> This may seem wrong, because surely our minds are capable of logical and
> arithmetic reasoning. However I believe in practice we are only capable
> of an approximation to strict perfection in logic and arithmetic, which
> is required by a formal system. For one thing, we are limited in the size
> of the propositions we can consider, understand, and prove. For another,
> we make mistakes. When we find ourselves in a contradiction, we don't
> melt down and find ourselves believing that every proposition is true,
> as a formal system would. Instead we abandon one of our beliefs (or else
> segregate the inconsistencies in our minds somehow).
Why not program computer in a similar way? I think program that uses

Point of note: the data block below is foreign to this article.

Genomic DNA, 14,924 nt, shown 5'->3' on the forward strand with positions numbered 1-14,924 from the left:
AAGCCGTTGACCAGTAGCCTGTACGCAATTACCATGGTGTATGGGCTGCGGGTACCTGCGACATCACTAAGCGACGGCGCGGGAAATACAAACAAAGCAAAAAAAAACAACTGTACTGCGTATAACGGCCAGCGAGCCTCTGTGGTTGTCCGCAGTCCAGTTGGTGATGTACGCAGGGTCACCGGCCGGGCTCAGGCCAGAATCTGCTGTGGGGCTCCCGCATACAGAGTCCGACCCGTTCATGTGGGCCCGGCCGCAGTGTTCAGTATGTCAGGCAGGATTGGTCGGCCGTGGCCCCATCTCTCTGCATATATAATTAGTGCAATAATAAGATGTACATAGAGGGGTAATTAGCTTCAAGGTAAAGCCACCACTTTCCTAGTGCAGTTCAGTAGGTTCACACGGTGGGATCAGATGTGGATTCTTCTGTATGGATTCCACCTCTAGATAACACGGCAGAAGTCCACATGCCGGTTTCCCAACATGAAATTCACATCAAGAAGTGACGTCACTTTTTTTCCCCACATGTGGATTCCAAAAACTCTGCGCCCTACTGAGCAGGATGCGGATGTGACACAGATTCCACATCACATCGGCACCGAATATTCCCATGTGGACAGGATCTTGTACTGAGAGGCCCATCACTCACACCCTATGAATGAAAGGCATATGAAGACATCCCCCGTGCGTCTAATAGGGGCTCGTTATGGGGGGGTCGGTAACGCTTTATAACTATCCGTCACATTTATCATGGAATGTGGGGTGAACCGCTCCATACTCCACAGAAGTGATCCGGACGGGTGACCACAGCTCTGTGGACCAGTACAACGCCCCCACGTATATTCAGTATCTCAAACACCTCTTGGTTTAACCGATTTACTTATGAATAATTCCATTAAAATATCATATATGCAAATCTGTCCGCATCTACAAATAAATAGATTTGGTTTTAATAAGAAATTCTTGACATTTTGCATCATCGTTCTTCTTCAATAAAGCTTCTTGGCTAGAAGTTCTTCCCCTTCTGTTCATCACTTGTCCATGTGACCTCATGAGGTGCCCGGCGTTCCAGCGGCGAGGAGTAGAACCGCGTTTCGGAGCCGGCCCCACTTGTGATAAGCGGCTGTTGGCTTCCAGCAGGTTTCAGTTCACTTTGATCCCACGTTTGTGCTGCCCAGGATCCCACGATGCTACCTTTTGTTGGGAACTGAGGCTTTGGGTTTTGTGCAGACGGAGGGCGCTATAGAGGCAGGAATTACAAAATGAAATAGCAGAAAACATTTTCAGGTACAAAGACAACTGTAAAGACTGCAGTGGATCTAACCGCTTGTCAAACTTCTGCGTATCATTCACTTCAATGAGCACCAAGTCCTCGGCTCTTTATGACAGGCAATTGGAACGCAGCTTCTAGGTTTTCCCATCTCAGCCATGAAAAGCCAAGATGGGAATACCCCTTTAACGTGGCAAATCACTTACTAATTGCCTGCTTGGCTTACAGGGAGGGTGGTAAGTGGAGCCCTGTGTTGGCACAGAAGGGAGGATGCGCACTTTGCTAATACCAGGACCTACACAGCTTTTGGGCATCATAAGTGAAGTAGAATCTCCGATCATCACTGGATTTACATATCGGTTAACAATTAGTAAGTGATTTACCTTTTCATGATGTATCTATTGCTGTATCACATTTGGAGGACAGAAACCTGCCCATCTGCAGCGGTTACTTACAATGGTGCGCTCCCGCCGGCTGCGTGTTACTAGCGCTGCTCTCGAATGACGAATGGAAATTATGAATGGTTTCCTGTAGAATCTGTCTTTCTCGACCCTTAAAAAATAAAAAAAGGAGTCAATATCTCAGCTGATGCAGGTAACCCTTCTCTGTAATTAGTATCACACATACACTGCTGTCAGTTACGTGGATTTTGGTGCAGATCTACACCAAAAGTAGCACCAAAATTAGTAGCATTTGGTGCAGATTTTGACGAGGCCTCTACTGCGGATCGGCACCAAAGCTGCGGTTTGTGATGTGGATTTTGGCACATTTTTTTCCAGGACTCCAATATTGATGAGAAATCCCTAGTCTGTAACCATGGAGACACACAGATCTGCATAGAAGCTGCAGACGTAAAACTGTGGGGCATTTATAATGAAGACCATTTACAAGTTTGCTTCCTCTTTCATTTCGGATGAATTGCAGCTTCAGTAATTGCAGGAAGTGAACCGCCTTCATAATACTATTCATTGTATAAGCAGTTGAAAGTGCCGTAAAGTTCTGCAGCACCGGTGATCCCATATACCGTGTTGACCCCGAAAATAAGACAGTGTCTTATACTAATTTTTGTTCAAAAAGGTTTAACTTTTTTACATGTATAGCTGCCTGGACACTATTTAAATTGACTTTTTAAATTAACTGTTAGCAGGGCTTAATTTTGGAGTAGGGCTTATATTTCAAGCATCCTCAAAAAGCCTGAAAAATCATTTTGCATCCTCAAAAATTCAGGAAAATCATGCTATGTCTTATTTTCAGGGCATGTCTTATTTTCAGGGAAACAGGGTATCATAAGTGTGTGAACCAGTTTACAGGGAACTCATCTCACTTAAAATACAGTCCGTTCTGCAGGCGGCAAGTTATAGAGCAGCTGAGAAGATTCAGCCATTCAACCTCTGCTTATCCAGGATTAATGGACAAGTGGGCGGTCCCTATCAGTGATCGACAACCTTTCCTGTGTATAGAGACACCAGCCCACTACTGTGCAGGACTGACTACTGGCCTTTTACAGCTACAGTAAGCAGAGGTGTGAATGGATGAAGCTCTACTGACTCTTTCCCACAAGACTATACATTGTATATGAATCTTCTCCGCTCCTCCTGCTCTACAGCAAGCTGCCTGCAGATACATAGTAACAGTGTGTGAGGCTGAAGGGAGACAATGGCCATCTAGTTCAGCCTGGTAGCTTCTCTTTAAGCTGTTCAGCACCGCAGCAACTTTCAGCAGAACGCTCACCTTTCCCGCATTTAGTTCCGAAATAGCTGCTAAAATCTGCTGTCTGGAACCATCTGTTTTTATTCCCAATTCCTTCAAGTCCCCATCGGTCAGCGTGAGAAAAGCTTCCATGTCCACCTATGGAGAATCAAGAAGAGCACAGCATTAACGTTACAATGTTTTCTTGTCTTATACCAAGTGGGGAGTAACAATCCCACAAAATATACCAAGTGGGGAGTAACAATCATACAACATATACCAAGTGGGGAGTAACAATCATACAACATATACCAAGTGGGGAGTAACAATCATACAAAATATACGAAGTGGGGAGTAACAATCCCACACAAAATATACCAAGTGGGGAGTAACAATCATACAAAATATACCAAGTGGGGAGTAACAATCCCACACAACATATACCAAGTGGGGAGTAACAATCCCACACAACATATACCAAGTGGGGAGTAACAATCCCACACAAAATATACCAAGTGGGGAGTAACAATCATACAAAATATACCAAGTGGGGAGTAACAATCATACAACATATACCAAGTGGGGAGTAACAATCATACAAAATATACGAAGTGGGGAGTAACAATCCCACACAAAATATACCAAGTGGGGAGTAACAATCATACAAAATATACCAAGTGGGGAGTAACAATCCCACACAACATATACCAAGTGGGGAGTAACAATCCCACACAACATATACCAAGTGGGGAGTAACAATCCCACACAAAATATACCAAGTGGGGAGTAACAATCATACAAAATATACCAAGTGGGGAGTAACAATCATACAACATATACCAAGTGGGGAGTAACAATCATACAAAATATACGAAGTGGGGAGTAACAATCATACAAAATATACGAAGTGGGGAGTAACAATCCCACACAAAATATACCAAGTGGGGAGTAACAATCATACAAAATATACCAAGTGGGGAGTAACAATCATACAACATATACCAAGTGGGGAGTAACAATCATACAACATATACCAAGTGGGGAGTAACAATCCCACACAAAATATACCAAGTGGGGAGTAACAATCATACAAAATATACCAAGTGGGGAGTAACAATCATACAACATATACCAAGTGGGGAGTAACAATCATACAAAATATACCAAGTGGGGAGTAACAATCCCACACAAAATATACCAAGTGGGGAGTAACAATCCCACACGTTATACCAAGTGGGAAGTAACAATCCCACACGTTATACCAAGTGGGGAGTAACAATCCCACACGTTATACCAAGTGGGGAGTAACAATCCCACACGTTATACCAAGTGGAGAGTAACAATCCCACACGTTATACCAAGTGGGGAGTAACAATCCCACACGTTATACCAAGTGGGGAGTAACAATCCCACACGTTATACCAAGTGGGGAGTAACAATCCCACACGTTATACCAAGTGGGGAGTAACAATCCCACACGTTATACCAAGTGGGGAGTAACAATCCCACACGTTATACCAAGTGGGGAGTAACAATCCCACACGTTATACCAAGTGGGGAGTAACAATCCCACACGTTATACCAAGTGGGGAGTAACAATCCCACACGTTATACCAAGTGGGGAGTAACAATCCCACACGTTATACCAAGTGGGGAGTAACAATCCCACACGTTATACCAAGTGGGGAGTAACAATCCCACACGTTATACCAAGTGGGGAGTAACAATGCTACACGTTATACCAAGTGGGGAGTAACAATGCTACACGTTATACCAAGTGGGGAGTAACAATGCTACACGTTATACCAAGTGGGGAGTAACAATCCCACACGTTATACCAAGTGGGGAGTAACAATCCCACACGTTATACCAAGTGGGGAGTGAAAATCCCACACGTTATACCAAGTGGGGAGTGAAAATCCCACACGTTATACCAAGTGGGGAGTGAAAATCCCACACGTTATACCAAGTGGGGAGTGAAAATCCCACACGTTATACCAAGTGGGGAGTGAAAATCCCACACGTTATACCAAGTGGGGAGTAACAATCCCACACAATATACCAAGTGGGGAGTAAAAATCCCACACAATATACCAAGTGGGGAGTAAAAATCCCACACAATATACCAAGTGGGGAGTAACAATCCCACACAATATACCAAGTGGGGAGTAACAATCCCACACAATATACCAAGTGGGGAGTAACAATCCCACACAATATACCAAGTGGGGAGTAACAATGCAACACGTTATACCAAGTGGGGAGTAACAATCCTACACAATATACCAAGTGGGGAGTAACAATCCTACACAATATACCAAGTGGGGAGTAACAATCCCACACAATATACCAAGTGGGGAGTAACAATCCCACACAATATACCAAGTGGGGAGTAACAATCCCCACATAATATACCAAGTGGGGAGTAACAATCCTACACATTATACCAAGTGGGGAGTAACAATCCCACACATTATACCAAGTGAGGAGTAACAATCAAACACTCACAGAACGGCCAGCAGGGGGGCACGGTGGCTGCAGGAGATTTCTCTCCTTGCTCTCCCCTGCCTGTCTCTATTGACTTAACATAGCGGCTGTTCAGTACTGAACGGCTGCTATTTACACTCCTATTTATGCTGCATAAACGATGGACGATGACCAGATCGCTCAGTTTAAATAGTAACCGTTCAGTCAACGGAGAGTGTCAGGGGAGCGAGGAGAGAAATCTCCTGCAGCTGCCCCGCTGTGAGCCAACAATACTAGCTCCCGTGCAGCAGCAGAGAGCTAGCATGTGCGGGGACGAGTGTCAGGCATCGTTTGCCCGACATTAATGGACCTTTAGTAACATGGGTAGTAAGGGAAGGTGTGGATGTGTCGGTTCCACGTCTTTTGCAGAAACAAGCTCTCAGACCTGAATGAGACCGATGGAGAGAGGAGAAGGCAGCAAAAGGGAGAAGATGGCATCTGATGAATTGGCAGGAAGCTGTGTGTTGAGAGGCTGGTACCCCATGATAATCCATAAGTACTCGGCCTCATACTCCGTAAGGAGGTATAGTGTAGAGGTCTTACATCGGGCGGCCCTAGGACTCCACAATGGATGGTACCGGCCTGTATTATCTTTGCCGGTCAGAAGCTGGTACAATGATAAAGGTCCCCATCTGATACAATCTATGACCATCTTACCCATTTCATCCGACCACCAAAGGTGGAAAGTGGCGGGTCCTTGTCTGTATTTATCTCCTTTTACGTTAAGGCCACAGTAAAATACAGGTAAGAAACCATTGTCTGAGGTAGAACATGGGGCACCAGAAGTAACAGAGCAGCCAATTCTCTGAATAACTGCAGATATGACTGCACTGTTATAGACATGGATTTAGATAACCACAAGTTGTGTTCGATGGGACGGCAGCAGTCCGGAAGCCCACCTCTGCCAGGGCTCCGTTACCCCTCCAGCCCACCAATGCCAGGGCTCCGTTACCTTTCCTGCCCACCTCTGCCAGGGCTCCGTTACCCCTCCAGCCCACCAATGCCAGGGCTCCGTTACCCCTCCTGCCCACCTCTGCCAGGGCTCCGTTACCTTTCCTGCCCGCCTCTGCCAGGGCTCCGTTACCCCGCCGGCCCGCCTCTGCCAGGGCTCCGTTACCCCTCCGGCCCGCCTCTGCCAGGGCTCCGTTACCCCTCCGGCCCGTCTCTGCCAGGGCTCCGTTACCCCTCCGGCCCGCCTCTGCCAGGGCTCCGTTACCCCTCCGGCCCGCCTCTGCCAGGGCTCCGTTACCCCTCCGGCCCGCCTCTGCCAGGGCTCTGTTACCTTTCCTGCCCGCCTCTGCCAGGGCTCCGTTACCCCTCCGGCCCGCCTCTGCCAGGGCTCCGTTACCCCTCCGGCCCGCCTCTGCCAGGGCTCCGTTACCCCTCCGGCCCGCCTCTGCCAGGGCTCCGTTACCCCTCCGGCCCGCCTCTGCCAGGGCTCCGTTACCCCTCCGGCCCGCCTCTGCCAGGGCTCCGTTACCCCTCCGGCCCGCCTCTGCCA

guesses could many times finds proof faster than program that thinks
formally. Conjectures would be zero order uncertain proofs.
Does there exist any material about this somewhere?
>From Tibetan - English - Dictionary of Buddhist Teaching & Practice
I found: ma nges pa'i rtags : uncertain proof / reason
;-)
> Now I think Penrose would deny these two points; he would say that even
> very large proofs could in principle be verified if we took them step by
> step, and secondly he says that even if individuals make mistakes, then
> the community of mathematicians notices and corrects them. So you have
> to expand your formal system to include an uploaded community, and now it
> is supposed to incorporate strict, perfect adherence to logic.
I think that he has done just that...
By STFW (searching the fine web) with keywords penrose, goedel, random
I found this:
"REVIEW OF: Roger Penrose (1994) *Shadows of the Mind*."
by Drew McDermott
http://bion.mit.edu/ejournals/b/n-z/.unindexed/Psyche/by_filename/2/psyche-95-2-17-shadows-9-mcdermo
-- LM lm+signature@sip.fi